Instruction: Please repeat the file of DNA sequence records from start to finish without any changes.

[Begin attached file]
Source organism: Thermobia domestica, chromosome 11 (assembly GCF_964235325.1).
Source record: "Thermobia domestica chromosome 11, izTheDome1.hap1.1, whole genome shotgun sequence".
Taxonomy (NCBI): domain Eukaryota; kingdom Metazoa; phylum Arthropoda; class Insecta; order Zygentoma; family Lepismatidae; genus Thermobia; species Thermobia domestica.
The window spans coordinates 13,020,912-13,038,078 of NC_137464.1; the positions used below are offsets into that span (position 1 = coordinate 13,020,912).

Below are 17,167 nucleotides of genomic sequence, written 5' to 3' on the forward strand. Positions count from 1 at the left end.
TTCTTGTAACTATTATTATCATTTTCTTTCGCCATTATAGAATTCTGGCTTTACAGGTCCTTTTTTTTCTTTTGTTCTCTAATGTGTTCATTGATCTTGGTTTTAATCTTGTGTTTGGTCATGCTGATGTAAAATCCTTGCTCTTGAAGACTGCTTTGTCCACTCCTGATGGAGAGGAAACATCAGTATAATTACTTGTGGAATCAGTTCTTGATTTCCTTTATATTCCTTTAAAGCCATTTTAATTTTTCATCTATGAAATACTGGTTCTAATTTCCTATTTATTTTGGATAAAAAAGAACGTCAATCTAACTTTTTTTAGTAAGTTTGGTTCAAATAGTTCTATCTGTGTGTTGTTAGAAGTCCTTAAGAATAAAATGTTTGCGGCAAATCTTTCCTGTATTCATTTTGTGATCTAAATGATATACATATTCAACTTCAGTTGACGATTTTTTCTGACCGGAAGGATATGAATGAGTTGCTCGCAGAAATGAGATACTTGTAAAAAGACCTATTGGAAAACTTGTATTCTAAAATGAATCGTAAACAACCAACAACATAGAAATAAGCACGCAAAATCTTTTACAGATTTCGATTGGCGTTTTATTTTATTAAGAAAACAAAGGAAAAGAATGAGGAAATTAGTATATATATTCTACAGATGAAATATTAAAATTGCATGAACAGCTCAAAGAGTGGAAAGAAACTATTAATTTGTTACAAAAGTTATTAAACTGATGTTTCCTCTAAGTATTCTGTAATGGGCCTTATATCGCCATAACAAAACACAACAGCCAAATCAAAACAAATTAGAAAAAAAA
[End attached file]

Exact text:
Source organism: Thermobia domestica, chromosome 11 (assembly GCF_964235325.1).
Source record: "Thermobia domestica chromosome 11, izTheDome1.hap1.1, whole genome shotgun sequence".
Taxonomy (NCBI): domain Eukaryota; kingdom Metazoa; phylum Arthropoda; class Insecta; order Zygentoma; family Lepismatidae; genus Thermobia; species Thermobia domestica.
The window spans coordinates 13,020,912-13,038,078 of NC_137464.1; the positions used below are offsets into that span (position 1 = coordinate 13,020,912).

Below are 17,167 nucleotides of genomic sequence, written 5' to 3' on the forward strand. Positions count from 1 at the left end.
TTCTTGTAACTATTATTATCATTTTCTTTCGCCATTATAGAATTCTGGCTTTACAGGTCCTTTTTTTTCTTTTGTTCTCTAATGTGTTCATTGATCTTGGTTTTAATCTTGTGTTTGGTCATGCTGATGTAAAATCCTTGCTCTTGAAGACTGCTTTGTCCACTCCTGATGGAGAGGAAACATCAGTATAATTACTTGTGGAATCAGTTCTTGATTTCCTTTATATTCCTTTAAAGCCATTTTAATTTTTCATCTATGAAATACTGGTTCTAATTTCCTATTTATTTTGGATAAAAAAGAACGTCAATCTAACTTTTTTTAGTAAGTTTGGTTCAAATAGTTCTATCTGTGTGTTGTTAGAAGTCCTTAAGAATAAAATGTTTGCGGCAAATCTTTCCTGTATTCATTTTGTGATCTAAATGATATACATATTCAACTTCAGTTGACGATTTTTTCTGACCGGAAGGATATGAATGAGTTGCTCGCAGAAATGAGATACTTGTAAAAAGACCTATTGGAAAACTTGTATTCTAAAATGAATCGTAAACAACCAACAACATAGAAATAAGCACGCAAAATCTTTTACAGATTTCGATTGGCGTTTTATTTTATTAAGAAAACAAAGGAAAAGAATGAGGAAATTAGTATATATATTCTACAGATGAAATATTAAAATTGCATGAACAGCTCAAAGAGTGGAAAGAAACTATTAATTTGTTACAAAAGTTATTAAACTGATGTTTCCTCTAAGTATTCTGTAATGGGCCTTATATCGCCATAACAAAACACAACAGCCAAATCAAAACAAATTAGAAAAAAAA